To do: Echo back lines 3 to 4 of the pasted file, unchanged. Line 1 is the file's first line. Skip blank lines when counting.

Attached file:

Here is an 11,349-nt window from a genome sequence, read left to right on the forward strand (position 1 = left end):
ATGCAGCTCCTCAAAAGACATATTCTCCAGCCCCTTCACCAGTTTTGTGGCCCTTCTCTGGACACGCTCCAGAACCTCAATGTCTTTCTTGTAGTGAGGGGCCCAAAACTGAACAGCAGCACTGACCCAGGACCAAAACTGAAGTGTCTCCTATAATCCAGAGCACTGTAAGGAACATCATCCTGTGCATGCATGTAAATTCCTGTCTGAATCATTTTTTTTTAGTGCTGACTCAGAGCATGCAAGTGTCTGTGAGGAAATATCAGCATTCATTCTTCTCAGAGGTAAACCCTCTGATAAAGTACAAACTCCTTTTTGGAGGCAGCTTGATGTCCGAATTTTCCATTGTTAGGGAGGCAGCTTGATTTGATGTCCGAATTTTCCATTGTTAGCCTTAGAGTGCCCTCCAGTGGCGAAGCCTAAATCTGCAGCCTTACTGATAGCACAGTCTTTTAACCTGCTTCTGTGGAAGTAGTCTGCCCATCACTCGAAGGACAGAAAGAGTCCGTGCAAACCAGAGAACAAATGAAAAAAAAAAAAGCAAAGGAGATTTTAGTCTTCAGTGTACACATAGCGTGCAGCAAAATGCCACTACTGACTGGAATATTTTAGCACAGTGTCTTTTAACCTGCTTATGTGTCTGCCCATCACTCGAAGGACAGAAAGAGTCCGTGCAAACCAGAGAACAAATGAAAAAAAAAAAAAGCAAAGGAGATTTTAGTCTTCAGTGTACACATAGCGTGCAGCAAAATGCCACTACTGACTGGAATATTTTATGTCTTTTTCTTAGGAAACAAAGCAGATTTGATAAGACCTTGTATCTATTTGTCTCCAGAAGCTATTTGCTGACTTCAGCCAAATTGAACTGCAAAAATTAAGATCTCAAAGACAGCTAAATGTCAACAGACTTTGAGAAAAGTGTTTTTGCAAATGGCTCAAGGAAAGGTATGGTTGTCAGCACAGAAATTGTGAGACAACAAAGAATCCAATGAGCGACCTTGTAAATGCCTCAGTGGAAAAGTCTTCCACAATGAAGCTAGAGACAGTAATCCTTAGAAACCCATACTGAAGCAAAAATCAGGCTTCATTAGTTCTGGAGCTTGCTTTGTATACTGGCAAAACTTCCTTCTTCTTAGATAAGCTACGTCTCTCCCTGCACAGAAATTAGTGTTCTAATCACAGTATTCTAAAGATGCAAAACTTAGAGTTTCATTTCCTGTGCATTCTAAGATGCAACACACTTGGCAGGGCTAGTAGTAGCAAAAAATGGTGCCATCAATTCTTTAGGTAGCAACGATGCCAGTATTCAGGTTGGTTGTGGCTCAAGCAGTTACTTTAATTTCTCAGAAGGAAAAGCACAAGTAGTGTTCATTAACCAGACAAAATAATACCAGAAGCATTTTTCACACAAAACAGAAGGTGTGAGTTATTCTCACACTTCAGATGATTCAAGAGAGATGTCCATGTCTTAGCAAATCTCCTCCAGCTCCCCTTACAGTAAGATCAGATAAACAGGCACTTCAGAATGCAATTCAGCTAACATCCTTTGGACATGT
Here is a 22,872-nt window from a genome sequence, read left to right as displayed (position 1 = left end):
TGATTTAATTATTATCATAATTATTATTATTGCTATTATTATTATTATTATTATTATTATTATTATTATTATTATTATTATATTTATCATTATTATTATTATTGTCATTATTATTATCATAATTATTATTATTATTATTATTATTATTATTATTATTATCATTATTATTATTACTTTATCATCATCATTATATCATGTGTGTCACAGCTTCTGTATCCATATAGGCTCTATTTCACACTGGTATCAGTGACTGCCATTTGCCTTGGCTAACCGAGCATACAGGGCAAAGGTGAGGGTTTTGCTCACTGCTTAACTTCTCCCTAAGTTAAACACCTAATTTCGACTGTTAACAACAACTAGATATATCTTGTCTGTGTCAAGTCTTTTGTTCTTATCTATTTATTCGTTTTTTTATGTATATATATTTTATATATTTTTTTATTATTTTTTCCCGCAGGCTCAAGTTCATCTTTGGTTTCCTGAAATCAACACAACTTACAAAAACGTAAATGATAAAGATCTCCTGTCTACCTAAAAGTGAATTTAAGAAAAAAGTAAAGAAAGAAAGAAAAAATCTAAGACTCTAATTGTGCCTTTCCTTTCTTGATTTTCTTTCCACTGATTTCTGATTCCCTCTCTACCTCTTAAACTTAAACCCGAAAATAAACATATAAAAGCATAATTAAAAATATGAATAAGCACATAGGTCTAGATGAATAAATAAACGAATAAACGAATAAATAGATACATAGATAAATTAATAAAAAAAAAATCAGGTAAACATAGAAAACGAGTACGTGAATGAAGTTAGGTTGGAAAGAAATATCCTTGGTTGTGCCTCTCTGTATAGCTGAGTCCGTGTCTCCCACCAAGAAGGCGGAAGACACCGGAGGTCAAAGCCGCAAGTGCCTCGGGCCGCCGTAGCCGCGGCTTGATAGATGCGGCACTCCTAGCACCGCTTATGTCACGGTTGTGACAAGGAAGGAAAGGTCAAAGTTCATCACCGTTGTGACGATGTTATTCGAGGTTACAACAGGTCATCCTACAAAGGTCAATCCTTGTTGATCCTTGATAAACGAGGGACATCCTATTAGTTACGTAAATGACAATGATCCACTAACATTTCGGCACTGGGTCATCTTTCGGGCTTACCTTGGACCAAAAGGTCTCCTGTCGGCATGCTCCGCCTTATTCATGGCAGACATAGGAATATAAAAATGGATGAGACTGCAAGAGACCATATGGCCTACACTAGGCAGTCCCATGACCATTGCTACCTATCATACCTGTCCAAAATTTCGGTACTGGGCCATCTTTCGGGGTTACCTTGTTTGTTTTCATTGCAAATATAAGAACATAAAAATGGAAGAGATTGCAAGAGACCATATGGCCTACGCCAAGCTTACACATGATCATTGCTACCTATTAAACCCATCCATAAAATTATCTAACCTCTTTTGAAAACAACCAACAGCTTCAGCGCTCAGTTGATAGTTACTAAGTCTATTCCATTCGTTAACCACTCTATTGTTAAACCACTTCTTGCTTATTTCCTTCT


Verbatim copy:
Here is a 22,872-nt window from a genome sequence, read left to right as displayed (position 1 = left end):
TGATTTAATTATTATCATAATTATTATTATTGCTATTATTATTATTATTATTATTATTATTATTATTATTATTATTATTATATTTATCATTATTATTATTATTGTCATTATTATTATCATAATTATTATTATTATTATTATTATTATTATTATTATTATCATTATTATTATTACTTTATCATCATCATTATATCATGTGTGTCACAGCTTCTGTATCCATATAGGCTCTATTTCACACTGGTATCAGTGACTGCCATTTGCCTTGGCTAACCGAGCATACAGGGCAAAGGTGAGGGTTTTGCTCACTGCTTAACTTCTCCCTAAGTTAAACACCTAATTTCGACTGTTAACAACAACTAGATATATCTTGTCTGTGTCAAGTCTTTTGTTCTTATCTATTTATTCGTTTTTTTATGTATATATATTTTATATATTTTTTTATTATTTTTTCCCGCAGGCTCAAGTTCATCTTTGGTTTCCTGAAATCAACACAACTTACAAAAACGTAAATGATAAAGATCTCCTGTCTACCTAAAAGTGAATTTAAGAAAAAAGTAAAGAAAGAAAGAAAAAATCTAAGACTCTAATTGTGCCTTTCCTTTCTTGATTTTCTTTCCACTGATTTCTGATTCCCTCTCTACCTCTTAAACTTAAACCCGAAAATAAACATATAAAAGCATAATTAAAAATATGAATAAGCACATAGGTCTAGATGAATAAATAAACGAATAAACGAATAAATAGATACATAGATAAATTAATAAAAAAAAAATCAGGTAAACATAGAAAACGAGTACGTGAATGAAGTTAGGTTGGAAAGAAATATCCTTGGTTGTGCCTCTCTGTATAGCTGAGTCCGTGTCTCCCACCAAGAAGGCGGAAGACACCGGAGGTCAAAGCCGCAAGTGCCTCGGGCCGCCGTAGCCGCGGCTTGATAGATGCGGCACTCCTAGCACCGCTTATGTCACGGTTGTGACAAGGAAGGAAAGGTCAAAGTTCATCACCGTTGTGACGATGTTATTCGAGGTTACAACAGGTCATCCTACAAAGGTCAATCCTTGTTGATCCTTGATAAACGAGGGACATCCTATTAGTTACGTAAATGACAATGATCCACTAACATTTCGGCACTGGGTCATCTTTCGGGCTTACCTTGGACCAAAAGGTCTCCTGTCGGCATGCTCCGCCTTATTCATGGCAGACATAGGAATATAAAAATGGATGAGACTGCAAGAGACCATATGGCCTACACTAGGCAGTCCCATGACCATTGCTACCTATCATACCTGTCCAAAATTTCGGTACTGGGCCATCTTTCGGGGTTACCTTGTTTGTTTTCATTGCAAATATAAGAACATAAAAATGGAAGAGATTGCAAGAGACCATATGGCCTACGCCAAGCTTACACATGATCATTGCTACCTATTAAACCCATCCATAAAATTATCTAACCTCTTTTGAAAACAACCAACAGCTTCAGCGCTCAGTTGATAGTTACTAAGTCTATTCCATTCGTTAACCACTCTATTGTTAAACCACTTCTTGCTTATTTCCTTCT